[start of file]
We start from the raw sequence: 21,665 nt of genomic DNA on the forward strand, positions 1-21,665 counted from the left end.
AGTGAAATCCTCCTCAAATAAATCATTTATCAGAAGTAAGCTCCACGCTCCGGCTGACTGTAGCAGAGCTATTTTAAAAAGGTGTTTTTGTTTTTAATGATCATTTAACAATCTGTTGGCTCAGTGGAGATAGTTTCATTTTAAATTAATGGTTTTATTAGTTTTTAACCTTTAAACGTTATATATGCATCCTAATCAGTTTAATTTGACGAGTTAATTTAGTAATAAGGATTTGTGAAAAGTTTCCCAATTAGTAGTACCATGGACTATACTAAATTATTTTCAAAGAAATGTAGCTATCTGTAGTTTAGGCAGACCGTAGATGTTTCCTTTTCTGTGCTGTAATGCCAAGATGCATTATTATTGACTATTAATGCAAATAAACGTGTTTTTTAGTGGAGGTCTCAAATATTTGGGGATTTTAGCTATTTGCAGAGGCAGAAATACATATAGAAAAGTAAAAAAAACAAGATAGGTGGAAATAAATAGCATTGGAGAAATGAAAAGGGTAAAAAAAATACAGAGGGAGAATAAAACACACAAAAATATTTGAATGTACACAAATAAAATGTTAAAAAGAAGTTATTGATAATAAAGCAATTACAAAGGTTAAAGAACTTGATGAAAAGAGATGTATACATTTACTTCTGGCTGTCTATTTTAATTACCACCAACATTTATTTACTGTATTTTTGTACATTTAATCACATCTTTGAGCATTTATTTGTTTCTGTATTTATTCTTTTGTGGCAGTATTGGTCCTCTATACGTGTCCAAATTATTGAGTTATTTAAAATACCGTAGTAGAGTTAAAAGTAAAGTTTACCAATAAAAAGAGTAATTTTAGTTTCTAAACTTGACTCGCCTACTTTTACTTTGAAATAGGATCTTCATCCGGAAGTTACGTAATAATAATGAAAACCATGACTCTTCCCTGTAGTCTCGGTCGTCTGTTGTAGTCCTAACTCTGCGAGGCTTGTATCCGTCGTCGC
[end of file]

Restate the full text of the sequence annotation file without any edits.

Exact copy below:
We start from the raw sequence: 21,665 nt of genomic DNA on the forward strand, positions 1-21,665 counted from the left end.
AGTGAAATCCTCCTCAAATAAATCATTTATCAGAAGTAAGCTCCACGCTCCGGCTGACTGTAGCAGAGCTATTTTAAAAAGGTGTTTTTGTTTTTAATGATCATTTAACAATCTGTTGGCTCAGTGGAGATAGTTTCATTTTAAATTAATGGTTTTATTAGTTTTTAACCTTTAAACGTTATATATGCATCCTAATCAGTTTAATTTGACGAGTTAATTTAGTAATAAGGATTTGTGAAAAGTTTCCCAATTAGTAGTACCATGGACTATACTAAATTATTTTCAAAGAAATGTAGCTATCTGTAGTTTAGGCAGACCGTAGATGTTTCCTTTTCTGTGCTGTAATGCCAAGATGCATTATTATTGACTATTAATGCAAATAAACGTGTTTTTTAGTGGAGGTCTCAAATATTTGGGGATTTTAGCTATTTGCAGAGGCAGAAATACATATAGAAAAGTAAAAAAAACAAGATAGGTGGAAATAAATAGCATTGGAGAAATGAAAAGGGTAAAAAAAATACAGAGGGAGAATAAAACACACAAAAATATTTGAATGTACACAAATAAAATGTTAAAAAGAAGTTATTGATAATAAAGCAATTACAAAGGTTAAAGAACTTGATGAAAAGAGATGTATACATTTACTTCTGGCTGTCTATTTTAATTACCACCAACATTTATTTACTGTATTTTTGTACATTTAATCACATCTTTGAGCATTTATTTGTTTCTGTATTTATTCTTTTGTGGCAGTATTGGTCCTCTATACGTGTCCAAATTATTGAGTTATTTAAAATACCGTAGTAGAGTTAAAAGTAAAGTTTACCAATAAAAAGAGTAATTTTAGTTTCTAAACTTGACTCGCCTACTTTTACTTTGAAATAGGATCTTCATCCGGAAGTTACGTAATAATAATGAAAACCATGACTCTTCCCTGTAGTCTCGGTCGTCTGTTGTAGTCCTAACTCTGCGAGGCTTGTATCCGTCGTCGC